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Biology of Parasitism

East Baltimore
2nd term
Molecular Microbiology and Immunology
5 credits
Academic Year:
2021 - 2022
Instruction Method:
Class Times:
First and Third Tuesday, 12:00-1:20pm
  • M W F,  1:30 - 2:20pm
Lab Times:
  • M W F,  2:30 - 3:20pm
    Held in wet lab after lecture
Auditors Allowed:
Yes, with instructor consent
Grading Restriction:
Letter Grade or Pass/Fail
Course Instructors:
David Sullivan

Presents a biological basis of parasitic lifestyles including host responses and parasite evasion of host defense mechanisms, transmission, epidemiology, diagnosis, clinical manifestations, pathology, treatment, and control of the major helminthic and protozoan infections of man

Learning Objectives:

Upon successfully completing this course, students will be able to:

  1. Discuss the biological and genetic bases for host-parasite adaptation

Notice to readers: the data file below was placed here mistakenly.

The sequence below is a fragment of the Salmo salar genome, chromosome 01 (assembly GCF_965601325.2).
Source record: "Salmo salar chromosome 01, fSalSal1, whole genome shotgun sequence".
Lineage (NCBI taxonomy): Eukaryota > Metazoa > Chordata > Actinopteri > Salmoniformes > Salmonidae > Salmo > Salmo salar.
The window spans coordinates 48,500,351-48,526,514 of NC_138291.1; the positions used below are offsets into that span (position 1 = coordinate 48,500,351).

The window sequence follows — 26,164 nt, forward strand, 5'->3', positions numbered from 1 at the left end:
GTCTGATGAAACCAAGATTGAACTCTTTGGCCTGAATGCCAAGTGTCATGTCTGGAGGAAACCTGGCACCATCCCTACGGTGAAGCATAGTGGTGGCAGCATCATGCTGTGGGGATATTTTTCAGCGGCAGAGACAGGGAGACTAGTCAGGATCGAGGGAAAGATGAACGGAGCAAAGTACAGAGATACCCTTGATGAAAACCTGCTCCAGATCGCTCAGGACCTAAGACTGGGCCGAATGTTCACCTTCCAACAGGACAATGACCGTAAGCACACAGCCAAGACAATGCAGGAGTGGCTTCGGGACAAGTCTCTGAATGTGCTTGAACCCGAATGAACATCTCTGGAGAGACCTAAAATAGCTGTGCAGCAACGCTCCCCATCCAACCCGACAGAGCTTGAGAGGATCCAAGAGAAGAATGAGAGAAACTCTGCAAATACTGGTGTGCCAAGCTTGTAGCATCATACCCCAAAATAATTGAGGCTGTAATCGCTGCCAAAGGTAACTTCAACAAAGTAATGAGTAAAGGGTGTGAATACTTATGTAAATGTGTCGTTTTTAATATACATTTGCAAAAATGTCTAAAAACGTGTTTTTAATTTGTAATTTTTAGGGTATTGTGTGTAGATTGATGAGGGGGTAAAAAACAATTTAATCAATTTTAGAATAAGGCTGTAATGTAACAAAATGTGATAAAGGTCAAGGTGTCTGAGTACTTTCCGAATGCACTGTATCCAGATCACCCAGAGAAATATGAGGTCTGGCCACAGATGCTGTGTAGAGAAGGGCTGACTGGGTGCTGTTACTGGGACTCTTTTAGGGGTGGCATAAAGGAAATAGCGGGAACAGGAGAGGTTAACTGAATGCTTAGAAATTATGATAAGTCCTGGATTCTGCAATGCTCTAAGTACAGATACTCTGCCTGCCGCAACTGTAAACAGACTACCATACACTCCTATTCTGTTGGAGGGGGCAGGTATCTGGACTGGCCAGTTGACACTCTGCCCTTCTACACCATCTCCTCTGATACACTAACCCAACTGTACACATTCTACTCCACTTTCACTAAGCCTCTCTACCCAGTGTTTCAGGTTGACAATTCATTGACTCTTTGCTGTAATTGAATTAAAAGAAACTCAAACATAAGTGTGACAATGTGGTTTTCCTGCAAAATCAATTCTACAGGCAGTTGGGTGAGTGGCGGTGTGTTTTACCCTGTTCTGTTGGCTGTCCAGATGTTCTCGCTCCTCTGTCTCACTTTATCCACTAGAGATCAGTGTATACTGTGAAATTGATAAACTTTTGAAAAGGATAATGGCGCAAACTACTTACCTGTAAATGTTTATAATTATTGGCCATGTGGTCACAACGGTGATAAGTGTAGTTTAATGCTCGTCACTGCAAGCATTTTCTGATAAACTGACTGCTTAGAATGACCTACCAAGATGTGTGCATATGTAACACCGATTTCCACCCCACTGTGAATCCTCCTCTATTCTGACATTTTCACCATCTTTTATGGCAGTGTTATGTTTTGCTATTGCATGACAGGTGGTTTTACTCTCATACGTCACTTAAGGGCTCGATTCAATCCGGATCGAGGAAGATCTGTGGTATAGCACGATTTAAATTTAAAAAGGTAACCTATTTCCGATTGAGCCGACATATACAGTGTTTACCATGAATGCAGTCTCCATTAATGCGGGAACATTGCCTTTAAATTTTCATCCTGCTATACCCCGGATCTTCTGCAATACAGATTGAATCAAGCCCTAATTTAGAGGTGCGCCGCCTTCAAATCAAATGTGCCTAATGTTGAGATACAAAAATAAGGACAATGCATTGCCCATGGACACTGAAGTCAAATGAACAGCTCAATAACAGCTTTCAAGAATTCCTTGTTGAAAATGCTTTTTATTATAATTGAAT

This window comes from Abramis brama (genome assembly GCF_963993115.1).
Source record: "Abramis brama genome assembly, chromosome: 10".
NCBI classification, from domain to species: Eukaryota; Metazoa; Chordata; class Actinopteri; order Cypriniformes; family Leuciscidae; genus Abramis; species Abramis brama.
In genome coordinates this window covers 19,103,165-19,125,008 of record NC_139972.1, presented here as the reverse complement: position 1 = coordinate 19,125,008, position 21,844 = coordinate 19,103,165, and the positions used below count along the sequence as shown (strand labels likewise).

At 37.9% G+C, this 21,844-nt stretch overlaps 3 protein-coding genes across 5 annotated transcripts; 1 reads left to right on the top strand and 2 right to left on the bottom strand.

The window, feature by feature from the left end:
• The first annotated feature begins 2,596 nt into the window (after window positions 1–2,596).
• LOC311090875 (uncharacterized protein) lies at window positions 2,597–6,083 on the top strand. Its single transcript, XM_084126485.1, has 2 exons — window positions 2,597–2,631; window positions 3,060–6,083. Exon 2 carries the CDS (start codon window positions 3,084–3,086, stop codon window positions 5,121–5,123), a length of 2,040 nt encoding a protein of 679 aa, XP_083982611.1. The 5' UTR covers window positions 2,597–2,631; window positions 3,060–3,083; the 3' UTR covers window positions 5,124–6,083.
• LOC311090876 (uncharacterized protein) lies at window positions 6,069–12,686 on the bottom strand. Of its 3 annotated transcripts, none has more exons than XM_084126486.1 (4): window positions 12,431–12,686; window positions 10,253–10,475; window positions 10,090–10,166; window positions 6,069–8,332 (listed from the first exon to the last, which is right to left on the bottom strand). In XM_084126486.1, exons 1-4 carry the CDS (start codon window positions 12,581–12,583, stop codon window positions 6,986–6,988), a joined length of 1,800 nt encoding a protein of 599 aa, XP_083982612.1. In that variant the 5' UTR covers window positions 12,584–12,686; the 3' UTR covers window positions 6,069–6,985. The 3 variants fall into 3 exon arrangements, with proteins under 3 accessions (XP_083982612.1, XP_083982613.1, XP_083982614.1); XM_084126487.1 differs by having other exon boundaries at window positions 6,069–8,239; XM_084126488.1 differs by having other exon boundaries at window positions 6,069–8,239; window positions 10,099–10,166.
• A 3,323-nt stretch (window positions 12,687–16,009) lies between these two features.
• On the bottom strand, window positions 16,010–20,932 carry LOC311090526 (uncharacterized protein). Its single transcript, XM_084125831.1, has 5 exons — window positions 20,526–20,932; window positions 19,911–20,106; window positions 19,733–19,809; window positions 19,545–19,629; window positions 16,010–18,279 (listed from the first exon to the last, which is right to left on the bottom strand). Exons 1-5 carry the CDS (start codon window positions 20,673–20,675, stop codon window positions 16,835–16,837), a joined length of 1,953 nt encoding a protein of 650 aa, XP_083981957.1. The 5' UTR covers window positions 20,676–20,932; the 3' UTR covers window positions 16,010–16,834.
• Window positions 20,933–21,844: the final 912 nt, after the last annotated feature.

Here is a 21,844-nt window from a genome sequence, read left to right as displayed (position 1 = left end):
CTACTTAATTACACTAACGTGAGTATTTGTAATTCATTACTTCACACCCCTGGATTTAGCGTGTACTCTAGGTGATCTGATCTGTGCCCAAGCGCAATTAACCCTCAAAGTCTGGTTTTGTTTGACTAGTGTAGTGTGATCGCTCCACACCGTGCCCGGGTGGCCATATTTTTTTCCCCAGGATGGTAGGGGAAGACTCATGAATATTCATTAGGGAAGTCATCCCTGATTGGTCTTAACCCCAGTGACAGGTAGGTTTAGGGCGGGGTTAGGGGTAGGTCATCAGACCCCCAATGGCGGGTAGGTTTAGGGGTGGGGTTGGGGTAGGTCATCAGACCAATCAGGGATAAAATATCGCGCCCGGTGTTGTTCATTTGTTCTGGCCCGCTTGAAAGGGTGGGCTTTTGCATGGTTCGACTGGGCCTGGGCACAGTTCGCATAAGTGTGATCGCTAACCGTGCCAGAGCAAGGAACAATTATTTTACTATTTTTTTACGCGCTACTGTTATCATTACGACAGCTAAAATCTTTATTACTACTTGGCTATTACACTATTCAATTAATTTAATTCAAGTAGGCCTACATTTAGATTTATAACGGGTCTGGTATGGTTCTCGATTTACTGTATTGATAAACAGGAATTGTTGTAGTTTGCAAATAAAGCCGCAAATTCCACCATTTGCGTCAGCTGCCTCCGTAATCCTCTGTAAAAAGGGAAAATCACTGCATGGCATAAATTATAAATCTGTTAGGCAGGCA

2. Define the scope of parasitic infections of global public health importance
  3. Explain epidemiological concepts of relevance to parasite infections, including ecological relationships between humans, vectors, and reservoirs of parasitic diseases
  4. Explain the methods of diagnosis, identification and detection of parasites
  5. Describe the pathological changes associated with parasite infections
  6. Discuss the role of vectors and intermediate hosts in parasite transmission considering the concept of One Health
  7. Explain the role of vertebrate innate and adaptive immune system in controlling parasites
  8. Describe molecular biology concepts unique to parasite infections
  9. Define the biochemical targets for drugs targeting parasites
  10. Define the mechanisms of drug resistance
  11. Define the immune evasion strategy employed by certain parasites
Methods of Assessment:

This course is evaluated as follows:

  • 50% Midterm
  • 50% Final Exam

Instructor Consent:

No consent required

Special Comments:

Required for MMI PhD students. MMI ScM and MHS students may opt to count this course towards their requirements. Laboratory sessions examine living and preserved parasites, gross pathology, histopathology, and vectors. Journal discussions based on research papers and topics of fundamental importance to parasitology involve student participation in a seminar format.